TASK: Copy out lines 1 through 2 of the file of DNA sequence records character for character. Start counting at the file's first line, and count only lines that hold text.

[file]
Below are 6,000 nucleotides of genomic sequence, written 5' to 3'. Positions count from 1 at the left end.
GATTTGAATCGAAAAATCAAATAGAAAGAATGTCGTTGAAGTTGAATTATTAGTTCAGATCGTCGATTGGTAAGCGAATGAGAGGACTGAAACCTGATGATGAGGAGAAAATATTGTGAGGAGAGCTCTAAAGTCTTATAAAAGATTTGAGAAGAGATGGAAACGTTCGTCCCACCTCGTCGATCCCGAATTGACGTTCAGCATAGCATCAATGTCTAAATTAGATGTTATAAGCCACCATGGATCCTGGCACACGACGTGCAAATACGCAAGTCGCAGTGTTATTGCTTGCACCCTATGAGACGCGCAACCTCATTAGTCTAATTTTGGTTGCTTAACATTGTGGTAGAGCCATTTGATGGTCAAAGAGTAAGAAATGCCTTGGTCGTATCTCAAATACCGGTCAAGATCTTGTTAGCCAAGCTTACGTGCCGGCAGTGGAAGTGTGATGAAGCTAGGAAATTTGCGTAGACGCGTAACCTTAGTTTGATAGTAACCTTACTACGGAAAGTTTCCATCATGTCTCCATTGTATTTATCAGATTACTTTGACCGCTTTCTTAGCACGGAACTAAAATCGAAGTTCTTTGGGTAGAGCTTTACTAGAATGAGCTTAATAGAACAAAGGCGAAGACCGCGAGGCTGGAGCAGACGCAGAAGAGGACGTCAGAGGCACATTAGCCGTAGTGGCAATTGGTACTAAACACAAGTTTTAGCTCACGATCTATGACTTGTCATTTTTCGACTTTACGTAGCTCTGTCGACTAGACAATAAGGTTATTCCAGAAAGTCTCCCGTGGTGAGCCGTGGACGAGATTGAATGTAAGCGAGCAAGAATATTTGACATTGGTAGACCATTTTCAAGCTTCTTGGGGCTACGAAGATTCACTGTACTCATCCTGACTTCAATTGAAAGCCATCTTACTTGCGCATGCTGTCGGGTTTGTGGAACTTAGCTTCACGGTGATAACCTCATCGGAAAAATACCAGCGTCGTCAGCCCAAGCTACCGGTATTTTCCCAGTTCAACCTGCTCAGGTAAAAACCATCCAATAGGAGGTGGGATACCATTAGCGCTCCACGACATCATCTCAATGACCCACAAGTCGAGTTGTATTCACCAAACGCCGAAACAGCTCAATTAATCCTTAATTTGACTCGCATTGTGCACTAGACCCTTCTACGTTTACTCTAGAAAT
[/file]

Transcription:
Below are 6,000 nucleotides of genomic sequence, written 5' to 3'. Positions count from 1 at the left end.
GATTTGAATCGAAAAATCAAATAGAAAGAATGTCGTTGAAGTTGAATTATTAGTTCAGATCGTCGATTGGTAAGCGAATGAGAGGACTGAAACCTGATGATGAGGAGAAAATATTGTGAGGAGAGCTCTAAAGTCTTATAAAAGATTTGAGAAGAGATGGAAACGTTCGTCCCACCTCGTCGATCCCGAATTGACGTTCAGCATAGCATCAATGTCTAAATTAGATGTTATAAGCCACCATGGATCCTGGCACACGACGTGCAAATACGCAAGTCGCAGTGTTATTGCTTGCACCCTATGAGACGCGCAACCTCATTAGTCTAATTTTGGTTGCTTAACATTGTGGTAGAGCCATTTGATGGTCAAAGAGTAAGAAATGCCTTGGTCGTATCTCAAATACCGGTCAAGATCTTGTTAGCCAAGCTTACGTGCCGGCAGTGGAAGTGTGATGAAGCTAGGAAATTTGCGTAGACGCGTAACCTTAGTTTGATAGTAACCTTACTACGGAAAGTTTCCATCATGTCTCCATTGTATTTATCAGATTACTTTGACCGCTTTCTTAGCACGGAACTAAAATCGAAGTTCTTTGGGTAGAGCTTTACTAGAATGAGCTTAATAGAACAAAGGCGAAGACCGCGAGGCTGGAGCAGACGCAGAAGAGGACGTCAGAGGCACATTAGCCGTAGTGGCAATTGGTACTAAACACAAGTTTTAGCTCACGATCTATGACTTGTCATTTTTCGACTTTACGTAGCTCTGTCGACTAGACAATAAGGTTATTCCAGAAAGTCTCCCGTGGTGAGCCGTGGACGAGATTGAATGTAAGCGAGCAAGAATATTTGACATTGGTAGACCATTTTCAAGCTTCTTGGGGCTACGAAGATTCACTGTACTCATCCTGACTTCAATTGAAAGCCATCTTACTTGCGCATGCTGTCGGGTTTGTGGAACTTAGCTTCACGGTGATAACCTCATCGGAAAAATACCAGCGTCGTCAGCCCAAGCTACCGGTATTTTCCCAGTTCAACCTGCTCAGGTAAAAACCATCCAATAGGAGGTGGGATACCATTAGCGCTCCACGACATCATCTCAATGACCCACAAGTCGAGTTGTATTCACCAAACGCCGAAACAGCTCAATTAATCCTTAATTTGACTCGCATTGTGCACTAGACCCTTCTACGTTTACTCTAGAAAT